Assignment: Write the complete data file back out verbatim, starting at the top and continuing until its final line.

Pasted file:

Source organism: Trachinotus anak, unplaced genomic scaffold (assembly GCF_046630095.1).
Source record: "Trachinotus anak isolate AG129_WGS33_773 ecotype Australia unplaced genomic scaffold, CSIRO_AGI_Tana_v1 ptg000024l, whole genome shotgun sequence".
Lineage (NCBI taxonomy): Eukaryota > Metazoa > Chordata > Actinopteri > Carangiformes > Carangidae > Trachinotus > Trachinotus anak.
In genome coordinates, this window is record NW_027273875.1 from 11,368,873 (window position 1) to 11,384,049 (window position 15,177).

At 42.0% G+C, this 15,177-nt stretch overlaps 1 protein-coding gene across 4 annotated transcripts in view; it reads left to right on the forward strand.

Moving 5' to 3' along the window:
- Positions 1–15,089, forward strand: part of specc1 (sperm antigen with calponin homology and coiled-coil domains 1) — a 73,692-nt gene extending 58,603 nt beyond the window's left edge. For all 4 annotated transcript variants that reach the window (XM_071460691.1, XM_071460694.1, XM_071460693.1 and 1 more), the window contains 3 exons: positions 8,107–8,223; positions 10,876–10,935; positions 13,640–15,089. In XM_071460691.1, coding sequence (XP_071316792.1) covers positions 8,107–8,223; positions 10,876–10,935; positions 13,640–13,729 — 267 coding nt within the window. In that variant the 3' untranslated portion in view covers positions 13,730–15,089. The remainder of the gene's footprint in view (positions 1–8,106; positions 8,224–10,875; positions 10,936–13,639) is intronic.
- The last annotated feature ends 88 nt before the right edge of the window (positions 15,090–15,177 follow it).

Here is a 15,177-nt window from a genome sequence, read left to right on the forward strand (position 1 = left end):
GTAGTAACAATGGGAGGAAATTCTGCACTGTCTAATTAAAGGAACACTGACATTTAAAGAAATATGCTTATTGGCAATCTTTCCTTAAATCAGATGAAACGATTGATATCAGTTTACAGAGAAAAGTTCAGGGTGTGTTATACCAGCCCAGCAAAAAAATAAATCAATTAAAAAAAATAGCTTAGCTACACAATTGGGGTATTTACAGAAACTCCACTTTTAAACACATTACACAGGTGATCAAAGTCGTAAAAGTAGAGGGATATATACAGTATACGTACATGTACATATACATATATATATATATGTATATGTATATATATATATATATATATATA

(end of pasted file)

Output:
Source organism: Trachinotus anak, unplaced genomic scaffold (assembly GCF_046630095.1).
Source record: "Trachinotus anak isolate AG129_WGS33_773 ecotype Australia unplaced genomic scaffold, CSIRO_AGI_Tana_v1 ptg000024l, whole genome shotgun sequence".
Lineage (NCBI taxonomy): Eukaryota > Metazoa > Chordata > Actinopteri > Carangiformes > Carangidae > Trachinotus > Trachinotus anak.
In genome coordinates, this window is record NW_027273875.1 from 11,368,873 (window position 1) to 11,384,049 (window position 15,177).

At 42.0% G+C, this 15,177-nt stretch overlaps 1 protein-coding gene across 4 annotated transcripts in view; it reads left to right on the forward strand.

Moving 5' to 3' along the window:
- Positions 1–15,089, forward strand: part of specc1 (sperm antigen with calponin homology and coiled-coil domains 1) — a 73,692-nt gene extending 58,603 nt beyond the window's left edge. For all 4 annotated transcript variants that reach the window (XM_071460691.1, XM_071460694.1, XM_071460693.1 and 1 more), the window contains 3 exons: positions 8,107–8,223; positions 10,876–10,935; positions 13,640–15,089. In XM_071460691.1, coding sequence (XP_071316792.1) covers positions 8,107–8,223; positions 10,876–10,935; positions 13,640–13,729 — 267 coding nt within the window. In that variant the 3' untranslated portion in view covers positions 13,730–15,089. The remainder of the gene's footprint in view (positions 1–8,106; positions 8,224–10,875; positions 10,936–13,639) is intronic.
- The last annotated feature ends 88 nt before the right edge of the window (positions 15,090–15,177 follow it).

Here is a 15,177-nt window from a genome sequence, read left to right on the forward strand (position 1 = left end):
GTAGTAACAATGGGAGGAAATTCTGCACTGTCTAATTAAAGGAACACTGACATTTAAAGAAATATGCTTATTGGCAATCTTTCCTTAAATCAGATGAAACGATTGATATCAGTTTACAGAGAAAAGTTCAGGGTGTGTTATACCAGCCCAGCAAAAAAATAAATCAATTAAAAAAAATAGCTTAGCTACACAATTGGGGTATTTACAGAAACTCCACTTTTAAACACATTACACAGGTGATCAAAGTCGTAAAAGTAGAGGGATATATACAGTATACGTACATGTACATATACATATATATATATATGTATATGTATATATATATATATATATATATA